Posted by Kavan Peterson on September 8, 2008 9:27 AM |Permalink |Comments (0)

September 3, 2008

'Superstar' on aging

[Editor's Post]

Physician and elderly care pioneer launches experimental course at UMBC

Readers paying close attention will remember Bill's twitter a couple weeks ago about having dinner with Tanika White from the Baltimore Sun. Looks like they had a nice chat:

When it comes to aging issues, he has been called a visionary, a culture-changer and a prophet. And last week, he became simply Professor Thomas.

On Thursday, Thomas began teaching "Aging 100: You Say You Want a Revolution," for freshmen at the University of Maryland, Baltimore County's Erickson School on Aging, Management and Policy.

The class, which he helped develop, is experimental. Only about 15 to 20 students will attend the inaugural course. But UMBC administrators think that the eventual reach of the class will be far greater.

"Among experts on aging, Bill Thomas is a superstar," said UMBC President Freeman A. Hrabowski III. "[He] is one of the most thought-provoking scholars in this field. ... And he is serving as a kind of magnet in attracting people to the Erickson School and to the Baltimore area."

Read the full story here.

-- Kavan

Posted by Kavan Peterson on September 3, 2008 2:03 PM |Permalink |Comments (0)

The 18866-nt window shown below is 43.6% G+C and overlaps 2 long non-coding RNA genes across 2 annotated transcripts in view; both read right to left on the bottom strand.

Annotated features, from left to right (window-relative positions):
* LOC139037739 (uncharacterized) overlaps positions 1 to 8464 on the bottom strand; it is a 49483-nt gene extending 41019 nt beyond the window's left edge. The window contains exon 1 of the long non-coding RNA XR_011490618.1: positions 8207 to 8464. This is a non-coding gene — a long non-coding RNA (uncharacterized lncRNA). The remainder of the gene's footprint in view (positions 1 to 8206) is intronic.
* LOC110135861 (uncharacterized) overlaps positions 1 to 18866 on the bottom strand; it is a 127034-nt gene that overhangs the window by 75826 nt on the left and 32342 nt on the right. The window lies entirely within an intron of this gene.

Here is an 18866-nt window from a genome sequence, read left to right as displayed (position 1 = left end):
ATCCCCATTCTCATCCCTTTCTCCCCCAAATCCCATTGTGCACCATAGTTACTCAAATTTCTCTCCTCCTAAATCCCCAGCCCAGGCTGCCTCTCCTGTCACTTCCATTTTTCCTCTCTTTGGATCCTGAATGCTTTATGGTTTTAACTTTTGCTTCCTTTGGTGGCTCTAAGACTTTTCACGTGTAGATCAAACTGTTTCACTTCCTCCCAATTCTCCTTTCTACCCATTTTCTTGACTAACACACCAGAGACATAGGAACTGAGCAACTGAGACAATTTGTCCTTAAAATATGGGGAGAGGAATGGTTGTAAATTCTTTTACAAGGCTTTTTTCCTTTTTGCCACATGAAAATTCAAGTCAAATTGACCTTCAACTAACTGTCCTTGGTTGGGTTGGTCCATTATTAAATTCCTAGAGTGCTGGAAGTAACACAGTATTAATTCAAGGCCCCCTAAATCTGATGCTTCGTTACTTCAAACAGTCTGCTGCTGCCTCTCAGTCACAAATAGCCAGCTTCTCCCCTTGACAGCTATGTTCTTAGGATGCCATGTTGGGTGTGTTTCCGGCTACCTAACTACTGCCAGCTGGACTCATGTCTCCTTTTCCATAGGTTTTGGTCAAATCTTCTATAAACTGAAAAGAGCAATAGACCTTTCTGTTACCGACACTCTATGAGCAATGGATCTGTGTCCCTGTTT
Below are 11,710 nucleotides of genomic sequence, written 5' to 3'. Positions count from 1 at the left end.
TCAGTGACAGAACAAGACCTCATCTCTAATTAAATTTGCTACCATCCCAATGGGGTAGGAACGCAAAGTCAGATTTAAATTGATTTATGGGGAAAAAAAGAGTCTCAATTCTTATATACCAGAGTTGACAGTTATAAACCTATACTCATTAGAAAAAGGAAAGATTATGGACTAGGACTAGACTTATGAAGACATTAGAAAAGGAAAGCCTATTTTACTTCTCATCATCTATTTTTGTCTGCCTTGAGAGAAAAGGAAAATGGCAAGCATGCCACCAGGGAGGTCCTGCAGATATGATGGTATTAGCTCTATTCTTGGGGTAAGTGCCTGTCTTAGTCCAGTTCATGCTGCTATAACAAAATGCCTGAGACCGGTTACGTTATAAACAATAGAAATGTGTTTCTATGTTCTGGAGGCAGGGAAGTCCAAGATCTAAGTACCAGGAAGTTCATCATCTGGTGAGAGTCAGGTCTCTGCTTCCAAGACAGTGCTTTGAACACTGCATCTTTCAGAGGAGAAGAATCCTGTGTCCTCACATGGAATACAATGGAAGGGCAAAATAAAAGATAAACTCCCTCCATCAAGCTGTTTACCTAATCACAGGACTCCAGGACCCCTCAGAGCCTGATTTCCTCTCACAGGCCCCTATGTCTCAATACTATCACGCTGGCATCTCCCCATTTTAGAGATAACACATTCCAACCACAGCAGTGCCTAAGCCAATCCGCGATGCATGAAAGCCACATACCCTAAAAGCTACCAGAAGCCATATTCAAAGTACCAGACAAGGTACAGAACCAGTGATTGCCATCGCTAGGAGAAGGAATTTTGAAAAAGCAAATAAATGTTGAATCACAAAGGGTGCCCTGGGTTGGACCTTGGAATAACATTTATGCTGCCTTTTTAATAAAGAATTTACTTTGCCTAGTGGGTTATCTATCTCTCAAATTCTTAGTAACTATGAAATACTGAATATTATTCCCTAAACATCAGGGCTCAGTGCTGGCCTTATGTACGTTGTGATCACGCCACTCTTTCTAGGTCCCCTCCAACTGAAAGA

August 31, 2008

Changing Aging Updates

[Editor's Note]

Hi Folks -- Another summer is winding down and although peaches will be in season well into September, today feels like a fall day. It was cool and drizzly this morning and campus is once again full of student life.

I want to say welcome to UMBC students from Dr. Thomas' exciting new undergraduate course "You Say You Want a Revolution: How Boomers are Revolutionizing Aging." Bill and his colleague Judah Ronch will be revolutionizing undergraduate education with this groundbreaking course. They're throwing the pointy-headed lecturer model out the window and experimenting with a live video-mashup TV-style interactive classroom. More on that below.

But first, Bill gets back from Italy tomorrow and hopefully will have some great picts and stories to share from his travels. I also want to briefly share a couple new features readers can look forward to this fall.

You may have noticed the new box on top of the right hand column that reads "What Am I Doing?" That's called a Twitter feed. What, you may ask, the heck is a Twitter? Simply put, it's a way for friends to share "what they're doing" online anywhere, anytime, through a quick cell phone text message. Here's a quick explainer:

Bill spends a lot of time on the road meeting cool people and visiting cool places and with Twitter we'll be able to hear more about it.

Back to the video mashup course. Starting next week, Bill's students will be visiting the blog as part of their classwork. We'll be launching a new section of to feature their course and I invite all readers to follow along. We may even webcast some of the courses live to give everyone a sneak peak.

Until then have a great Labor Day and if you're in Maryland find some peaches, they're amazing this year!

-- Kavan Peterson

Posted by Kavan Peterson on August 31, 2008 9:49 AM |Permalink |Comments (0)

©2007 Erickson School